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EU-US Iranian oil sanctions threaten corporations – report

22nd May 2012

Oil & Gas companies to benefit from higher oil prices resulting from sanctions on Iran but global corporate sectors would suffer

Higher oil prices that could potentially result from new US and EU economic sanctions against Iranian oil exports would be credit-positive for international oil companies (IOCs) overall, but negative for corporate sectors such as airlines, oil refining, European autos and Retail, found a new report.

Two reports published on Tuesday  by Moody's Investors Service point out that the risk of a USD 150 bbl oil price resulting from Iran blocking the Strait of Hormuz, a key export route for oil & gas producers, is low because the blockade would be short-lived.

"As most IOCs have no or very limited exposure to Iran in terms of their overall production, higher prices triggered by a supply squeeze from the sanctions on Iran would benefit their oil exploration and production (upstream) operations
considerably,” says Olivier Beroud, Moody's London-based Managing Director for EMEA Corporates. According to Moody's, these gains would more than offset any adverse effects on IOCs' refining (downstream) businesses, which typically account for a much smaller portion of their total operating profits and cash flows.

"However, an oil shock resulting from a US/EU economic confrontation with Iran would ripple throughout other industries around the world -- and could also derail the global recovery," cautions Steven Wood, Moody's NY-based Managing Director for US corporates. Moody's defines an "oil shock" as a period lasting at least several months during which oil prices rise to a sustainable USD 150 per barrel (bbl).

The rating agency has identified the following sectors as potentially being hardest-hit in such a scenario:

• European automakers would face a greater risk from an oil shock than their US or Asian counterparts, although profits and cash generation for US automakers would also come under great pressure.

• Airlines would suffer operating losses from sustained higher costs for jet fuel, and the fare increases that result would hurt passenger demand worldwide. European airlines face more exposure to any political instability in the Middle East than their US or Asian counterparts.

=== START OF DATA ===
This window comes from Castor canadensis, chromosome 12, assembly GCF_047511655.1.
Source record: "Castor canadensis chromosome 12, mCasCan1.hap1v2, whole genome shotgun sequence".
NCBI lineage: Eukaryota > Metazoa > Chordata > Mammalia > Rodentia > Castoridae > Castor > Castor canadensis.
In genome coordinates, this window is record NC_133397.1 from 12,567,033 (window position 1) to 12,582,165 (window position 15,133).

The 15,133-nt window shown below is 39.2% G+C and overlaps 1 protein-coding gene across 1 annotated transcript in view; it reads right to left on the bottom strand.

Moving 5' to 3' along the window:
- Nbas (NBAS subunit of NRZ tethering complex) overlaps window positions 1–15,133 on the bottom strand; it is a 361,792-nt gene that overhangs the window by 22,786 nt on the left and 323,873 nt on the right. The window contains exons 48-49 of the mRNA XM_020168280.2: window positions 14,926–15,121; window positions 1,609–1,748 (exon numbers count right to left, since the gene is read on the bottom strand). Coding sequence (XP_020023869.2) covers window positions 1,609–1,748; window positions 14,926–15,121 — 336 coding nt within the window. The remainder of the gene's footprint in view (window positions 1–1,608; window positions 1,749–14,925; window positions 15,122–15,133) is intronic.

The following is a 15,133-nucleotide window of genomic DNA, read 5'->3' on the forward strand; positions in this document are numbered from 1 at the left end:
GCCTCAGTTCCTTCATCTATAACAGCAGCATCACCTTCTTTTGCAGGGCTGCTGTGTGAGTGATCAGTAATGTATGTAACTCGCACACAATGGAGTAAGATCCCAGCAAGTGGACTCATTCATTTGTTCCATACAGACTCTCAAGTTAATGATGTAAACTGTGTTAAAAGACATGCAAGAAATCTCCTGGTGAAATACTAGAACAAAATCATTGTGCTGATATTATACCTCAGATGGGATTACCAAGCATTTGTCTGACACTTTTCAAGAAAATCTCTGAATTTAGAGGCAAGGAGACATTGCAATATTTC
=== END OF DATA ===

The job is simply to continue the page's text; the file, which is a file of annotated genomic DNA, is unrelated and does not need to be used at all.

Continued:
• Retailers, restaurants and other industries that depend on discretionary spending would suffer if fuel prices surged for consumers. Rising transportation and distribution costs would weaken revenues for European retailers. Makers of consumer durables would also see pressure from reduced consumer demand and higher raw-material prices. However in the US, big-box discount retailers and warehouse clubs including Wal-Mart, Target, Costco and BJ's Wholesale could benefit as consumers economise.

"The magnitude of oil price increases linked to the EU and US sanctions, which take effect from June, will depend in part on how strictly they are adhered to," said David Staples, Managing Director for GCC corporates based at Moody's Dubai office.

At this stage, it is unclear to what degree Iran's top customers will reduce their imports in order to avoid the sanctions. (The US sanctions stipulate that countries only have to cut their purchases "substantially" to be exempt.) Other major oil-producing countries have capacity to cover the loss of supply from Iran, although it will take time for this to become operational.